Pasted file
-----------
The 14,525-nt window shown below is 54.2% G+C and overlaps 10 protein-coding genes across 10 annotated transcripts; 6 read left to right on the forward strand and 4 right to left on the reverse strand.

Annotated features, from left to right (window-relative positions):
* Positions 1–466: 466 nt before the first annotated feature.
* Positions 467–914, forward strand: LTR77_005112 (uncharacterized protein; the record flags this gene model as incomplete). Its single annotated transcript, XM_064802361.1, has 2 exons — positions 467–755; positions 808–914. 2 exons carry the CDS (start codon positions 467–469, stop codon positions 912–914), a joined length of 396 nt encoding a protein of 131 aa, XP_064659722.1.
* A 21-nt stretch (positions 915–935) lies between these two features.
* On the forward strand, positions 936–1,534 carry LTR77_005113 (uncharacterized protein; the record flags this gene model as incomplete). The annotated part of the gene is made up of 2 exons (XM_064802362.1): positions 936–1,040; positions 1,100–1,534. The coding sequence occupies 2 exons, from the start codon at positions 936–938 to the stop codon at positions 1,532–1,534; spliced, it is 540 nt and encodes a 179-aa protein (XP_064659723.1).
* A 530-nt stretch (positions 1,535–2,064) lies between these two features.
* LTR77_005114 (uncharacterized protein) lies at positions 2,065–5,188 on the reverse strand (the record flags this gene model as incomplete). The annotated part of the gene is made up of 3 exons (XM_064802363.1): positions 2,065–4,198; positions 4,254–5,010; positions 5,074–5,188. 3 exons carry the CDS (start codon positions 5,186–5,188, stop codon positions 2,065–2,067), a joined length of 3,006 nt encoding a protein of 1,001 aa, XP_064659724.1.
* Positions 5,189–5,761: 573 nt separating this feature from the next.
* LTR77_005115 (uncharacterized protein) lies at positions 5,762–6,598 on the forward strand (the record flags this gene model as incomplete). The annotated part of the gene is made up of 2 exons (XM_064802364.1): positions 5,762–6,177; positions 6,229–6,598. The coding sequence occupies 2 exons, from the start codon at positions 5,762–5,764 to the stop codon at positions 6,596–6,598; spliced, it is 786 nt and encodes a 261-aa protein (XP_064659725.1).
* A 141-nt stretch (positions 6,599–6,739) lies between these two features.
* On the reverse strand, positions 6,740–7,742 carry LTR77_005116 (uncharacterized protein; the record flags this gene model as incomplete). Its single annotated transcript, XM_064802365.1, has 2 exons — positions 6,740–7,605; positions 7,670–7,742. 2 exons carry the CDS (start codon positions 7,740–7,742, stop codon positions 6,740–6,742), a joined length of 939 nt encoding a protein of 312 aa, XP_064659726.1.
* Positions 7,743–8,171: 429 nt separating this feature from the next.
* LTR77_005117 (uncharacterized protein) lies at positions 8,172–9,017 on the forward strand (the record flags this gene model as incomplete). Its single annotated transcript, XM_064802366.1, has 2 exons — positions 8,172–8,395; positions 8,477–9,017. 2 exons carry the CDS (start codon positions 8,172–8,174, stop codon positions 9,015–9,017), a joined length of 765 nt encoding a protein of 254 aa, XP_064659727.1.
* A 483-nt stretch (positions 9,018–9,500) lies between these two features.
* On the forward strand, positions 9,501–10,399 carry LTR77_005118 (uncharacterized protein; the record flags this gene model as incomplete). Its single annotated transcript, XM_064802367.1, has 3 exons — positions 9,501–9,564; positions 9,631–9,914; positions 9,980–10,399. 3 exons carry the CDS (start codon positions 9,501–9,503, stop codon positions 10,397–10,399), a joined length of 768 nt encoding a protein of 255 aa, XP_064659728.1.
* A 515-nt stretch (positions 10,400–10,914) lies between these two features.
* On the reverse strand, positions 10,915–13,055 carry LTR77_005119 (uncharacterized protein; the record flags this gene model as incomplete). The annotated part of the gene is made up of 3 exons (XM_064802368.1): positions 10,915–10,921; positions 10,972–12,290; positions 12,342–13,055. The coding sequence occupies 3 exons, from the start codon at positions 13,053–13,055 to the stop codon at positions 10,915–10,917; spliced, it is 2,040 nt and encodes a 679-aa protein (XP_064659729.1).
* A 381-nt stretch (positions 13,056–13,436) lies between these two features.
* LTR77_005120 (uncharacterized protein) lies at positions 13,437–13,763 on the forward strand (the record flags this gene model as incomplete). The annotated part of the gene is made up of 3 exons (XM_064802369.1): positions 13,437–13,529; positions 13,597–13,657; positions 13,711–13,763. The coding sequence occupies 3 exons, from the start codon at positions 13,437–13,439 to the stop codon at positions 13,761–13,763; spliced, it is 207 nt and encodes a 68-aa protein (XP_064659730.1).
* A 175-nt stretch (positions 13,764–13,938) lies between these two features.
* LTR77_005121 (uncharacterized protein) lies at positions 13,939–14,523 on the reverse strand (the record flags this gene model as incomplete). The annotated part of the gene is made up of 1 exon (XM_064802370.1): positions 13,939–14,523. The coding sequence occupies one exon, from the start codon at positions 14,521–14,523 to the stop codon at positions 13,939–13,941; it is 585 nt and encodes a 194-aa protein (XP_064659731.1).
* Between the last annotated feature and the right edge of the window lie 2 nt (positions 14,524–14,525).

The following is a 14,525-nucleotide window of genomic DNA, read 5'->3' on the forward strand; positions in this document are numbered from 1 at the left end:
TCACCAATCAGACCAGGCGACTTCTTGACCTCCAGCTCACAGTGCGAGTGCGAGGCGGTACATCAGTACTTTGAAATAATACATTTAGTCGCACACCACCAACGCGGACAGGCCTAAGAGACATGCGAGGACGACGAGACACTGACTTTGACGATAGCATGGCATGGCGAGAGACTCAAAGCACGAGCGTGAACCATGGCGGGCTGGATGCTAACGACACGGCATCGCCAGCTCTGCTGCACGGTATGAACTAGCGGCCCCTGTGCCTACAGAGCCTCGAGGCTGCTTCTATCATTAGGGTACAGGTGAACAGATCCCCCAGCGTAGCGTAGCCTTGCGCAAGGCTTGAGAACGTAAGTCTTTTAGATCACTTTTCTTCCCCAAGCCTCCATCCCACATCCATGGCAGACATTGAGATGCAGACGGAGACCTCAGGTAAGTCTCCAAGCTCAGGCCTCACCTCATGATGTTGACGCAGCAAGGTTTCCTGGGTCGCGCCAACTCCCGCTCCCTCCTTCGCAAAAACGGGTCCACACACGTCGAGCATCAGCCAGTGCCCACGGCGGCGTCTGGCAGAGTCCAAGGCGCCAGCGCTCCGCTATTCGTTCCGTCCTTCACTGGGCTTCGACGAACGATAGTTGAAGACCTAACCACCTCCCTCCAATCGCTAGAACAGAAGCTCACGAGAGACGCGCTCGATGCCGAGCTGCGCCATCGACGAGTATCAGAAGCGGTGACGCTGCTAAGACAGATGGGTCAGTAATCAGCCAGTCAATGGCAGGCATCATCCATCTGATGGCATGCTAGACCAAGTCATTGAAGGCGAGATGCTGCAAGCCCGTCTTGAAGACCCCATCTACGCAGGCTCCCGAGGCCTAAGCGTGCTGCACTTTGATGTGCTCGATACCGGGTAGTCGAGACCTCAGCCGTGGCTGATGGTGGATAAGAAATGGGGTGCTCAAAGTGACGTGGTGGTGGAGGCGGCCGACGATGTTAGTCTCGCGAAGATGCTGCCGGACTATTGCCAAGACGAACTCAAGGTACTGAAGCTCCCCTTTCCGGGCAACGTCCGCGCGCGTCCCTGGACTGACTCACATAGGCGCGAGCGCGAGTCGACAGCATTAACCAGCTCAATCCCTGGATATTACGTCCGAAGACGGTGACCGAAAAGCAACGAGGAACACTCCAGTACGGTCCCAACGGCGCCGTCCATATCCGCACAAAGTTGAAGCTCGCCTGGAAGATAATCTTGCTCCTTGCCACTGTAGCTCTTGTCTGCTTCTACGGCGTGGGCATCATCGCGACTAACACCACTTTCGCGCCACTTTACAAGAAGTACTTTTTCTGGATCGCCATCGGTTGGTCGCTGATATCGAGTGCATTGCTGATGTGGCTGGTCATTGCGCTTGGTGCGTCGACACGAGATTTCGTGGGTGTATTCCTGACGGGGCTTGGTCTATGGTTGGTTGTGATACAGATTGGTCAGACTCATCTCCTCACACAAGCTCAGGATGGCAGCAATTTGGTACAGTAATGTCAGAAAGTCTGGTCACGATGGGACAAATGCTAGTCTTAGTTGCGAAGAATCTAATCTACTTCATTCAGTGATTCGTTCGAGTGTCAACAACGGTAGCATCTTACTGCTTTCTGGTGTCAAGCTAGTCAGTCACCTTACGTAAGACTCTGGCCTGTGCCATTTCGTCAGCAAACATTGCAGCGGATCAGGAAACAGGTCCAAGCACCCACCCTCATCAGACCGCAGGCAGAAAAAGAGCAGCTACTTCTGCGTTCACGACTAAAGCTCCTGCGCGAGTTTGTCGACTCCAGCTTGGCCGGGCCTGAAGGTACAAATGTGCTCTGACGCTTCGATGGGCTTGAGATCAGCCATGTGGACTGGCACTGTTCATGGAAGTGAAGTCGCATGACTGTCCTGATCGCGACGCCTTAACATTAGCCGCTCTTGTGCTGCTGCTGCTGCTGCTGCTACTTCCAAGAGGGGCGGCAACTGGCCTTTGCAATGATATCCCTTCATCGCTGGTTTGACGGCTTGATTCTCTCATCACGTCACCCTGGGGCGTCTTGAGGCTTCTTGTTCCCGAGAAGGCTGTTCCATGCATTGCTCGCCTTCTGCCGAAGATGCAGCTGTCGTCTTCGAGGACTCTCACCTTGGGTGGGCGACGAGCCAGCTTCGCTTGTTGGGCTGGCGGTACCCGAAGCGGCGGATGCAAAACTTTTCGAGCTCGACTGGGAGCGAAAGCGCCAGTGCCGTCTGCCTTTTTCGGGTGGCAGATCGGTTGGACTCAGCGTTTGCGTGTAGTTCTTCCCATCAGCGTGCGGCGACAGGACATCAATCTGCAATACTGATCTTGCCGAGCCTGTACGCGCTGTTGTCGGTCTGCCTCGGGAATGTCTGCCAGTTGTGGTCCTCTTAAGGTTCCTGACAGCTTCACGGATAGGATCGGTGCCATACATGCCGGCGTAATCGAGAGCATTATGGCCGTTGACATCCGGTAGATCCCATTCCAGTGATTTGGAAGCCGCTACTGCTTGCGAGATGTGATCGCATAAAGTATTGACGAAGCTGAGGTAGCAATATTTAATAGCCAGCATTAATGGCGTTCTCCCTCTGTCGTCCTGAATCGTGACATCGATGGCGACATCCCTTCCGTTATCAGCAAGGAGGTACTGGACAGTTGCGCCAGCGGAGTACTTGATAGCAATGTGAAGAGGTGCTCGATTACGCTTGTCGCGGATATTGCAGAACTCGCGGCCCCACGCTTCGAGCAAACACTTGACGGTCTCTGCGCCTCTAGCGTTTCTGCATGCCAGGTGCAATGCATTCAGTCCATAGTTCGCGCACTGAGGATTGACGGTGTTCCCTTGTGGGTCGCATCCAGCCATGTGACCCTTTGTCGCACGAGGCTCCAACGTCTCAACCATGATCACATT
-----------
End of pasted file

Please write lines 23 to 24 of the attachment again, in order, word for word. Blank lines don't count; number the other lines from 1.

* Between the last annotated feature and the right edge of the window lie 2 nt (positions 14,524–14,525).

The following is a 14,525-nucleotide window of genomic DNA, read 5'->3' on the forward strand; positions in this document are numbered from 1 at the left end: